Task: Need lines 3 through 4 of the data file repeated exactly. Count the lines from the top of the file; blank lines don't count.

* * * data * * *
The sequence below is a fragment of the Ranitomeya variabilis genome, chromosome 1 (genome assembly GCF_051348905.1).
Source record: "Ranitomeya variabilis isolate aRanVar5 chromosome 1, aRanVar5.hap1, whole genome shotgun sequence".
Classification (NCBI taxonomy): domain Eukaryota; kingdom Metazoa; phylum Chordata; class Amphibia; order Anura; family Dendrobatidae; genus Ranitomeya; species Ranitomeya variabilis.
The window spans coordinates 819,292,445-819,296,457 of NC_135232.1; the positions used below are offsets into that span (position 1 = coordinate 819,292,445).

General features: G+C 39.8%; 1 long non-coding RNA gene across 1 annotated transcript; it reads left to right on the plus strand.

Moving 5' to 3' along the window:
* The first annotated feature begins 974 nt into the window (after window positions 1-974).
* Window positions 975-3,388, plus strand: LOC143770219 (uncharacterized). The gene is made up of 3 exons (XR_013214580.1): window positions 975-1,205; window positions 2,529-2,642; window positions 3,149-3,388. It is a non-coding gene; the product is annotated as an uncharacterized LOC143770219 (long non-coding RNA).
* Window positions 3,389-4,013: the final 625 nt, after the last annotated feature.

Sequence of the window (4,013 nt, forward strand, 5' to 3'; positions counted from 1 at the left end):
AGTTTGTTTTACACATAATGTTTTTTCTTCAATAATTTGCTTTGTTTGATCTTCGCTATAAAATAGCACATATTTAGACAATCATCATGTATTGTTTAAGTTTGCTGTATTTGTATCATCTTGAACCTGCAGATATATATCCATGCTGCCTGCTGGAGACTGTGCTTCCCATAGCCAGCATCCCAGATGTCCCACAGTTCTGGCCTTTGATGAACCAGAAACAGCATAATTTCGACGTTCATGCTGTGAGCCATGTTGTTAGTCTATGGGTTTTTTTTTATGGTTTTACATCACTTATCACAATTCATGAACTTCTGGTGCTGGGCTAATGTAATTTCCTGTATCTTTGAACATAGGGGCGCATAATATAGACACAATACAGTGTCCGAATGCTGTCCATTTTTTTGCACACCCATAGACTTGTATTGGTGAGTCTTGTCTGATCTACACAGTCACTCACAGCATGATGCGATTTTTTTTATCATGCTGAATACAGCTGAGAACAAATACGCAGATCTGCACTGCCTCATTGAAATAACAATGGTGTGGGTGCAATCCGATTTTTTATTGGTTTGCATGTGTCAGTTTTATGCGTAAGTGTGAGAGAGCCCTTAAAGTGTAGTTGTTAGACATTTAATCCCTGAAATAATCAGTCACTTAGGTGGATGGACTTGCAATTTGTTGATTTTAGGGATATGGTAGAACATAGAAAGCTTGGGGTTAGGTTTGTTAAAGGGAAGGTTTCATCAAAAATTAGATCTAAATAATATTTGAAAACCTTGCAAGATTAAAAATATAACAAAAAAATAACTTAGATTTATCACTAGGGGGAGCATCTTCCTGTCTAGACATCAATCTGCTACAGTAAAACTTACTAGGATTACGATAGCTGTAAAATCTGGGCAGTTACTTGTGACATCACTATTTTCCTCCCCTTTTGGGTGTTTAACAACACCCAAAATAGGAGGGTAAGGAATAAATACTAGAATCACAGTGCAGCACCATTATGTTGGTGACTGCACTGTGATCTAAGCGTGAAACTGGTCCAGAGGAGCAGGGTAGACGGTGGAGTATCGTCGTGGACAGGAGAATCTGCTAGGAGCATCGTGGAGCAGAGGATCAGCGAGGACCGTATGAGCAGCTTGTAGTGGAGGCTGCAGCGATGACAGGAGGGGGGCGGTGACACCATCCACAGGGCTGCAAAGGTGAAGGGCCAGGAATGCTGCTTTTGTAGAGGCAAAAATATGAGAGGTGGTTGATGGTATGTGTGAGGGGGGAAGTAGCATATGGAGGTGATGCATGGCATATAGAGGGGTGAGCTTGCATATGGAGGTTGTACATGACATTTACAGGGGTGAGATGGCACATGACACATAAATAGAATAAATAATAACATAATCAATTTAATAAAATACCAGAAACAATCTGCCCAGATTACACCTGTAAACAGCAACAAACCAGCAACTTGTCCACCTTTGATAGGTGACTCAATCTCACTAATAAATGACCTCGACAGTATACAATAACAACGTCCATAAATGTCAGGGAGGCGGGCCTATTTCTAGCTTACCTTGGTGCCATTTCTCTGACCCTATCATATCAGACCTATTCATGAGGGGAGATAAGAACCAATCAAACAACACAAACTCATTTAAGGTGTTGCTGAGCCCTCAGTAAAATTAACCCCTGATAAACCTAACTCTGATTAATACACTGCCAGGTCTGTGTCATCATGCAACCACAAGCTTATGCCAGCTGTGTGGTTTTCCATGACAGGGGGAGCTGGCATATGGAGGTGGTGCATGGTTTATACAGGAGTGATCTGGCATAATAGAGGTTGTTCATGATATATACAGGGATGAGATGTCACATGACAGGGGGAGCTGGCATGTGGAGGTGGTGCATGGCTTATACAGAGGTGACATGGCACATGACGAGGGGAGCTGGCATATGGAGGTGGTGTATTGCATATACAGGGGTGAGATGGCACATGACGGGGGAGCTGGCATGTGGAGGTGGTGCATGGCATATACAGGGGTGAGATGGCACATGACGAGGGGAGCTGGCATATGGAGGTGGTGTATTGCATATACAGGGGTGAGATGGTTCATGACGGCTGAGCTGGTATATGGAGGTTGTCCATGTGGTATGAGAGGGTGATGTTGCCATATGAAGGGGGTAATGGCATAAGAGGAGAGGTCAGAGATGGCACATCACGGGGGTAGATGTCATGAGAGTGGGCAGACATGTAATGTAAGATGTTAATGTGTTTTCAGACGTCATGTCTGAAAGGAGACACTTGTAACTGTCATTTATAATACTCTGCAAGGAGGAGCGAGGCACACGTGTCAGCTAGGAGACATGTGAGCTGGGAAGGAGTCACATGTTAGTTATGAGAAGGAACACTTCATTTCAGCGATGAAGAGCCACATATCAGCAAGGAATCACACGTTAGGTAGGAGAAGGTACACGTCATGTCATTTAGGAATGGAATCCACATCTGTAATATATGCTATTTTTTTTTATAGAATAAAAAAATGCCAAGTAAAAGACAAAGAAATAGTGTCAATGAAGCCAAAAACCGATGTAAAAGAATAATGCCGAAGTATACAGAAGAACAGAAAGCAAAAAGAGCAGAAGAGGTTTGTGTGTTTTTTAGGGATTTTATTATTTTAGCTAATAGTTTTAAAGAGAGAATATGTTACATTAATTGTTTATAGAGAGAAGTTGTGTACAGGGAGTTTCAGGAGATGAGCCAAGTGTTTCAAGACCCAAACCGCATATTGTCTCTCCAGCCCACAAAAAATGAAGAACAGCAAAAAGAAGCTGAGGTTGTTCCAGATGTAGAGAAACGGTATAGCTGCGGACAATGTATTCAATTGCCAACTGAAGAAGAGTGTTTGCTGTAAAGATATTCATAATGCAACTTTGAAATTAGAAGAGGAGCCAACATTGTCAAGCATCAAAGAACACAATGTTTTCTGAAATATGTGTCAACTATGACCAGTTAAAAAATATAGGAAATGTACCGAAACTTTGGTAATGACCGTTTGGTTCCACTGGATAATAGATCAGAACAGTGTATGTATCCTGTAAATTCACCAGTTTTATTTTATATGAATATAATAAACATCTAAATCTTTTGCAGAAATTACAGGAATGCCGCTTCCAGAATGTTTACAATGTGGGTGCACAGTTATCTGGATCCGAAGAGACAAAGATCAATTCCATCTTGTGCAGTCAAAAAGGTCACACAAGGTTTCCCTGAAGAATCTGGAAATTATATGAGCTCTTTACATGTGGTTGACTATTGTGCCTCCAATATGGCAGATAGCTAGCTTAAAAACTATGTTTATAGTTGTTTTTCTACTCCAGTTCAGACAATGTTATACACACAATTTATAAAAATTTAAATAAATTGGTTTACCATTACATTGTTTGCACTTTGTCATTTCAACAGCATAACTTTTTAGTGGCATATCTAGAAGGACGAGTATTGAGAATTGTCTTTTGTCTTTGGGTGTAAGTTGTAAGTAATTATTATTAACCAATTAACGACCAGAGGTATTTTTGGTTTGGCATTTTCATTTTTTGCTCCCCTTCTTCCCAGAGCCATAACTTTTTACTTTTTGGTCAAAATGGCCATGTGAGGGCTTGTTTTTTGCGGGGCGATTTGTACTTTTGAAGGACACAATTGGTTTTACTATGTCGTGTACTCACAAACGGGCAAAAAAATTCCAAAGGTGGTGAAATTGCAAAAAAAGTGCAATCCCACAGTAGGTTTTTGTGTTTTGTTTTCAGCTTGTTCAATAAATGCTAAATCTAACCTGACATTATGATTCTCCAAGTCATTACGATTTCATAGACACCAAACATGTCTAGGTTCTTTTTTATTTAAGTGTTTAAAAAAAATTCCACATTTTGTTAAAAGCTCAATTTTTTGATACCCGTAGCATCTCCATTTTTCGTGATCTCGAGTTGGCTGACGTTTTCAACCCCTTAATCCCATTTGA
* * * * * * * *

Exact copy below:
Classification (NCBI taxonomy): domain Eukaryota; kingdom Metazoa; phylum Chordata; class Amphibia; order Anura; family Dendrobatidae; genus Ranitomeya; species Ranitomeya variabilis.
The window spans coordinates 819,292,445-819,296,457 of NC_135232.1; the positions used below are offsets into that span (position 1 = coordinate 819,292,445).